By Nishad Pai Vaidya
With their No 1 ranking at stake, England have done the unthinkable by dropping their ace batsman - albeit controversial - Kevin Pietersen. A week full of speculation has ended with the axe falling on Pietersen, even as he tried to broker peace with the England management through a video on YouTube. Leaving the whole drama and the video aside, even the sparkling hundred at Headingley wasn’t enough to save him as the England and Wales Cricket Board (ECB) were intent on sending out a strong message. The jury would be divided over Pietersen’s predicament, but most would agree that the individual isn’t bigger than the team.
Hugh Morris, the Managing Director of England Cricket made the announcement: “The success of the England team has been built on a unity of purpose and trust. Whilst we have made every attempt to find a solution to enable Kevin to be selected, we have sadly had to conclude that, in the best interest of the team, he will miss the Lord's Test.” This statement echoes the sentiment that the whole drama has taken its toll on the England team – one that is desperate to save the Test series and the number one ranking against South Africa.
To make better sense of this conclusion, one has to look into James Anderson’s recent claims. The England fast-bowler admitted that the whole drama was an unnecessary distraction in the midst of the crucial series. However, the more shocking statement was when he said, “‘Kevin talked about having issues within the dressing room. What’s frustrating is that this was, literally, the first we knew about it. Kevin has mentioned nothing to us.”
This is clearly in reference to the infamous press conference in the aftermath of the Headingley Test – one during which Pietersen spoke about various issues he had with the management and some members of the dressing room. Anderson’s words reflect the whole gravity of the situation and a possible communication gap.
At the centre of the whole controversy are certain text messages derogative of Andrew Strauss and Andy Flower which Pietersen is said to have sent to South African players AB de Villiers and Dale Steyn. While the exact words of the messages haven’t been made public, they are said to be critical of the England captain. In fact, even the ECB is in the dark with regards to its contents. The YouTube video may have come at a time when Pietersen wanted to make peace, but the Board had given him extra time to produce the messages and prove that they were in no way derogatory. It was a condition he failed to fulfil and as a result the axe fell.
Nasser Hussain, the former England captain expressed his surprise at Pietersen’s axing particularly because of the splendid knock he scripted in the last Test. Hussain told The Telegraph, “"He's had a bad week off the field, and some really bad decision-making started with that press conference where he blamed English cricket for all his woes." Leaving the text messages and the YouTube video aside, one simply cannot ignore the role the press-conference has played in the whole sage. Pietersen didn’t reveal too much, but certain statements left a bad taste in the mouth.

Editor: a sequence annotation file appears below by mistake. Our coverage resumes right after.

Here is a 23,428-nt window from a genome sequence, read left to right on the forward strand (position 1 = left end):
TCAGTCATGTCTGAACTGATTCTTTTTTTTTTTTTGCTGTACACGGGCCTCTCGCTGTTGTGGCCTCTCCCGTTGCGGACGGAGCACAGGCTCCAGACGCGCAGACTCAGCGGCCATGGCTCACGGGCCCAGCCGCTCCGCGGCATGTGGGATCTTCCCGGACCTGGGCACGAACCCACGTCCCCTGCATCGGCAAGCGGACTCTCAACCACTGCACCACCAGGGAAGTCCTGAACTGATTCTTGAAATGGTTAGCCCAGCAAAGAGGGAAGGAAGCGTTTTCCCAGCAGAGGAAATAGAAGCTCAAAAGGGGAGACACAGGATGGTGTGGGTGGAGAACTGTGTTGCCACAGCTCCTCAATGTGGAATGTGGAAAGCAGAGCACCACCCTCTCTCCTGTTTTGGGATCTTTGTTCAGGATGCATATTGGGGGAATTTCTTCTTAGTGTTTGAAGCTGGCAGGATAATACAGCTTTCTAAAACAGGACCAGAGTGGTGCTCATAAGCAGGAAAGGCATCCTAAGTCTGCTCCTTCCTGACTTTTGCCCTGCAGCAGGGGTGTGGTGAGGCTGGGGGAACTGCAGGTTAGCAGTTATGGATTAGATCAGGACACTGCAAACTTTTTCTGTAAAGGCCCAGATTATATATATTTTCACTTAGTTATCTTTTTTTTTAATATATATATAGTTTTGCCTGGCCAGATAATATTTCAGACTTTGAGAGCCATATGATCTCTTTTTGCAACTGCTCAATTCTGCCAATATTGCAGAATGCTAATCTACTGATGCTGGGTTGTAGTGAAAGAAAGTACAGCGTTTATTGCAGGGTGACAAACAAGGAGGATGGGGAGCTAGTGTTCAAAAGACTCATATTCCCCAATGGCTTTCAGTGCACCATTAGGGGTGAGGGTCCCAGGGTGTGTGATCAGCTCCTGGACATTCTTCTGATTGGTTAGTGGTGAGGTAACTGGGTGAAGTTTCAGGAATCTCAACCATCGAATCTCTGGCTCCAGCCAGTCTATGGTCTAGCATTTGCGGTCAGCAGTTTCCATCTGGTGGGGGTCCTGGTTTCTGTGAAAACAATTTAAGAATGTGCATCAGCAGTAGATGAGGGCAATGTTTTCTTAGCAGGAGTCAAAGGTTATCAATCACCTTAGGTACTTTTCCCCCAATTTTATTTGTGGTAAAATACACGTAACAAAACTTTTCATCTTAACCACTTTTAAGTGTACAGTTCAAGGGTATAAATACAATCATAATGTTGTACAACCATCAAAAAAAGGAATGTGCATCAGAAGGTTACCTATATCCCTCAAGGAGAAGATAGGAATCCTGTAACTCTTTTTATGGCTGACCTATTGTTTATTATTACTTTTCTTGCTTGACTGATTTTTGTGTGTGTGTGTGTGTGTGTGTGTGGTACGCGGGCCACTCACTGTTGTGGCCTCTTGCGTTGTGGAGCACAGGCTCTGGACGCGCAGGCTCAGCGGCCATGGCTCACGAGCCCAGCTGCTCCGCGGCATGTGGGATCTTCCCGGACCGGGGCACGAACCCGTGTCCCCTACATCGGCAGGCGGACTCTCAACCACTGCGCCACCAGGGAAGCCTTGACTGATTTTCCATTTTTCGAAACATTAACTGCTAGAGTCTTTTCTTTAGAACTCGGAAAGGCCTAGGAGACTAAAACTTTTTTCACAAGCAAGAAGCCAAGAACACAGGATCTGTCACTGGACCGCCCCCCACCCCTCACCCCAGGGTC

Jonathan Agnew stated in his column for the BBC that, “The move will split opinion, but in a team sport you have to have 11 individuals pulling together. You can have different types of people in a squad but they all have to play for the team and respect both their team-mates and the game.” Agnew said that England have been brave enough to do it and the selectors have sent out a very strong message – one that most players would agree with.
The ECB are clearly trying to affirm the importance of the team’s unity and that one individual’s whims and fancies cannot affect the larger interests.
While it is important to maintain team decorum, one cannot avoid asking the question: Have England made a huge tactical error? The answer would be a resounding yes.
Pietersen’s knock at Headingley highlighted his value to this setup as he took on the might of the South African pacers almost single-handedly. In a must-win game, you need a Pietersen to swing the game in your favour – a luxury England would miss at Lord’s. His replacement is the young Jonathan Bairstow – who is touted as the future of England cricket. He is a promising young player, but has been thrown into a pit in a big game.
One mustn’t forget that the same Bairstow struggled against the West Indian pacers earlier this year when they toured England. They made him hop and dance to the short delivery and exposed a major flaw in his technique. Imagine the likes of Dale Steyn, Morne Morkel and Vernon Philander trying to pepper him with short stuff. Furthermore, England do not have a stable No 6 six as James Taylor is just one Test old – although he did make a good impression at Leeds. Unlike in the recent past, the batting order looks relatively weaker now. Take Pietersen out and you are left with batsmen like Andrew Strauss, Alastair Cook and Jonathan Trott – prolific yet sedate batsmen. The punch is certainly gone.
Looking at all the sides of the arguments, one can say that Pietersen’s axing is probably a necessary evil. It would have been ideal if the matter would have been settled and the two sides moved on. However, there would have been certain strains with Pietersen in the dressing room and the whole atmosphere would have taken time to improve. Tactically, the move is suicidal, but it’s the larger interests of the team that matter most.
(Nishad Pai Vaidya is a club-level cricketer with an analytic mind and a sharp eye. It was this sharpness which spotted a wrong replay in IPL4 resulting in Sachin Tendulkar’s dismissal. Some of his analytical pieces have come in for high praise from cerebral former cricketers. Nishad can also be followed on Twitter)